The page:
Last modified: 2019-08-30 by ivan sache
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Flag of Hellín - Image by Ivan Sache, 4 May 2019
The municipality of Hellín (30,268 inhabitants in 2018, therefore the 2nd most populated municipality in the province; 78,119 ha, therefore the 3rd biggest municipality in the province by its area; tourism website) is located on the border with the Region of Murcia, 60 km south of Albacete. The municipality is composed of the town of Hellín and of the villages of Agra, Agramón (680 inh.), Cancarix (77 inh.), Cañada de Agra (385 inh.; established in 1963 by the National Institute of Colonization), Isso (2,199 inh.), Las Minas, Minateda, La Horca, Mingogil (274 inh.), Nava de Campaña (534 inh.; established in 1963 by the National Institute of Colonization), Torre Uchea, Rincón del Moro (14 inh.), and El Maeso.
Hellín was already settled in the prehistoric times, as evidenced by the
rock paintings found in the Greater Shelter of Minateda, aka the
Figures' Cave. More than 700 drawings, forming scenes or featuring
individual anthropomorphic or zoomorphic figures, have been recorded.
Animals are represented in a very naturalistic way, so that horses,
bulls, goats and stags have been identified. War scenes involving bowmen
and scenes of every day's life are represented, as well as isolated,
either naturalistic or schematized, individuals. The paintings were made
using natural dyes, such as iron oxide, and feathers, branches or
fingers as tools.
The Greater Shelter was discovered in May 1914 by Juan Jiménez Llamas, a collaborator of Federico Motos (1865-1933) and Henri Breuil (1877-1961). One of the best European specialists of rock art of the time, Breuil visited the cave in April 1915; his tracings were the base of his seminal work, Les roches peintes de Minateda, published in 1920, a primer in the establishment of chronologic, stylistic phases in rock paintings. Further scholars challenged Breuil's interpretations; there is still no consensus about the exact period at which the paintings were initiated, but it is generally admitted that the paintings were made during the transition towards agricultural societies.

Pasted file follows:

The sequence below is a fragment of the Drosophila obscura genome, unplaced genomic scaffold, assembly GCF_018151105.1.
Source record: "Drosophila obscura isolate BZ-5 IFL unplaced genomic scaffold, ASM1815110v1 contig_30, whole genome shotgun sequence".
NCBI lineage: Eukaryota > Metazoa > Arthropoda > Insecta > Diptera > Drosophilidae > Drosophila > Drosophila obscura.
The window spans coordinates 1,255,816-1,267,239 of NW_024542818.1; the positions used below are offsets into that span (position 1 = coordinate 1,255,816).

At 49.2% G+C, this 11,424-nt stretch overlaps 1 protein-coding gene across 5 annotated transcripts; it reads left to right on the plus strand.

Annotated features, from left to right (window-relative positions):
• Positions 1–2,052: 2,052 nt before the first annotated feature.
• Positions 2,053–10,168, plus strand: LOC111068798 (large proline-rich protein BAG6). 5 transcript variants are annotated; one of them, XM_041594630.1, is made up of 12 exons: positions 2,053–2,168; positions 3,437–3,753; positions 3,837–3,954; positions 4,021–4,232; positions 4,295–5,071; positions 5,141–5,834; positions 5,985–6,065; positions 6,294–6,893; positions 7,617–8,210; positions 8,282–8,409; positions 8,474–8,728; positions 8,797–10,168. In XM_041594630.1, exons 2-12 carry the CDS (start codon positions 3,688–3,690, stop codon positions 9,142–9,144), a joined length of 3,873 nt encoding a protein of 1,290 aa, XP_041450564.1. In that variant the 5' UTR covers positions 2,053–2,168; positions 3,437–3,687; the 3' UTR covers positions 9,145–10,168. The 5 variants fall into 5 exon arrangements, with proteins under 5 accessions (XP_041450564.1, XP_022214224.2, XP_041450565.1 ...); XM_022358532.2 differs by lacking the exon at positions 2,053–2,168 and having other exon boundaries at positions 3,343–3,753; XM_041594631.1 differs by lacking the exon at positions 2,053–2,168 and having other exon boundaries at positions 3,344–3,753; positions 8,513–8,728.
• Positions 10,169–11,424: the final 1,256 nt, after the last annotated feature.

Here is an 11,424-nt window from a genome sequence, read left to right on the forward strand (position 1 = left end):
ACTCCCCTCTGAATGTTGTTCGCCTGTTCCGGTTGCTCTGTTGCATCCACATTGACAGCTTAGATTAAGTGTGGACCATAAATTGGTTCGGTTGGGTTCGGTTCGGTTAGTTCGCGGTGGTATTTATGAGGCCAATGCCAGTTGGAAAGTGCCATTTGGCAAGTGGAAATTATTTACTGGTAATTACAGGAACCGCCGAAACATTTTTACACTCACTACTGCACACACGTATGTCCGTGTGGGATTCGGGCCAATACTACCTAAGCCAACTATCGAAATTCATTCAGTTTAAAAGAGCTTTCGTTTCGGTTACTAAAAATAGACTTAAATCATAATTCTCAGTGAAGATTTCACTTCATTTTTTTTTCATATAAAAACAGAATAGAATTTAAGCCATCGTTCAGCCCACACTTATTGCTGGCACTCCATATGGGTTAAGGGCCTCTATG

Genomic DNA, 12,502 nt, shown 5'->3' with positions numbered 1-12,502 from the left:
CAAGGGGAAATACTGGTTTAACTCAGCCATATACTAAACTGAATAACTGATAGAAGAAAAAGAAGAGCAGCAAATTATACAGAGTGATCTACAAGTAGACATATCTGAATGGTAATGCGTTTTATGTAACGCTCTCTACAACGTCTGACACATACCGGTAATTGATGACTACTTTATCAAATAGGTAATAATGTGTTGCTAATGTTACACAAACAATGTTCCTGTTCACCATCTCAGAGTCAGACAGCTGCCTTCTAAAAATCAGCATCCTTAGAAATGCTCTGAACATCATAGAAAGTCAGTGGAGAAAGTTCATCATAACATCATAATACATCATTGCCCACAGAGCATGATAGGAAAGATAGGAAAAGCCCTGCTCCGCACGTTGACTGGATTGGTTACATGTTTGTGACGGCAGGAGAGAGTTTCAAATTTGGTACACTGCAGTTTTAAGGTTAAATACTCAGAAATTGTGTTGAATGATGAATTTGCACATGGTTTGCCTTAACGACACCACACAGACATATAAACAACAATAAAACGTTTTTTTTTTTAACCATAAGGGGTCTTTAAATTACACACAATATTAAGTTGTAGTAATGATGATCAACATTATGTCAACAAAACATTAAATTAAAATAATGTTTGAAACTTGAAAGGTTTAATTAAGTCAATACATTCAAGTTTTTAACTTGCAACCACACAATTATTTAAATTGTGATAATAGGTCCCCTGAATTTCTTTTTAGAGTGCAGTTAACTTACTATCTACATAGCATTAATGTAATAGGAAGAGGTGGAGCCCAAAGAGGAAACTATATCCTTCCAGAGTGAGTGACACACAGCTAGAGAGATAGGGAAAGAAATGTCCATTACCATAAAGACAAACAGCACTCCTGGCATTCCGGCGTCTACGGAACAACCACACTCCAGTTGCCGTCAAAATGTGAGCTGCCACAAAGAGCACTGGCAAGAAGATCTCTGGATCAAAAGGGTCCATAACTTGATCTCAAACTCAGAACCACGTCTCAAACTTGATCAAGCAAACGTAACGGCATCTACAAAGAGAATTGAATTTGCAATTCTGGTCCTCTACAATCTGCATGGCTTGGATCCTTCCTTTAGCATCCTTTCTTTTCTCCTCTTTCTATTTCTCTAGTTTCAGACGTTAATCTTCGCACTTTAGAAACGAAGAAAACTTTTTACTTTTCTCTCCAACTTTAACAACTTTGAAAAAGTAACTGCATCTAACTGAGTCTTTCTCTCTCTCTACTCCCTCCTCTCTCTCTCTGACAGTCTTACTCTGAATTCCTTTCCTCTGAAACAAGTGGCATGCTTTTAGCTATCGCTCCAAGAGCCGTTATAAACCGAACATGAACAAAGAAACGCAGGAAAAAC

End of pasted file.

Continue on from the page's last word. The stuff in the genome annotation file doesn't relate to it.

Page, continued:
The Minateda Greater Shelter is among the 758 Spanish sites inscribed on UNESCO's World Heritage List as "Rock Art of the Mediterranean Basin on the Iberian Peninsula" (registration).
[Francisco Javier López Precioso & Juan Francisco Ruiz López. 2016. Henri Breuil en Minateda (Hellín, Albacete) : facsímil de sus obras sobre el Abrigo Grande y el Tolmo]
The neighboring Tolmo de Minateda hill, an erased spur overlooking brook Tobarra and watching the junction of important roads, was the seat of a citadel established by the Celtiberians and re-used by the Romans and the Visigoths. Remains of walls, water tanks, dwellings, oil mills and of an impressive Visigoth basilica make the place one of Spain's most important archeological sites. Tolmo de Minateda, inaugurated on 1 March 2019, forms Castilla-La Mancha's 5th archeological park (website).
The Roman town is believed to have been named Ilunum around 200 AD.
Located north of the present-day's downtown, the Roman town was from the
2nd to the 4th century one of the most important towns in the area.
Mosaics excavated there are kept in the National Museum of Archeology in
Madrid (originals) and in the Albacete Provincial Museum (fac-simile).
The mosaic, discovered in 1938, was exhibited only in 1954. The mosaic (13 m x 13 m, one third lost) features the seasons and months (April, May, August, September, October, November, and December are preserved, a small fragment of June as well, and February's caption), bucolic scenes and the struggle between Amor and Pan (a theme of Greek origin quite common in the Roman iconography). Stylistic comparison with similar mosaics gave a probable dating to the first half of the 3rd century. Therefore, the mosaic is the second oldest representation of the classical months' theme found in western Europe after a mosaic found in Ostia.
[Henri Stern. 1963. Mosaïque trouvée à Hellín (Albacete) en Espagne. Comptes rendus des séances de l'Académie des Inscriptions et Belles-Lettres 107, 65-66 [First report]; Henri Stern. 1965. Mosaïque de Hellín (Albacete). Monuments et mémoires de la Fondation Eugène Piot 54, 39-59 [Detailed description]
During the Visigoth period the town, known as Eio/Elo, was the seat of
an early bishopric, established in the beginning of the 7th century. Elo
was located in a strategic place between Toletum (Toledo), the Visigoth capital, and Carthago Spartaria (Cartagena), the Byzantine capital; territories still disputed with the Byzantines were nominally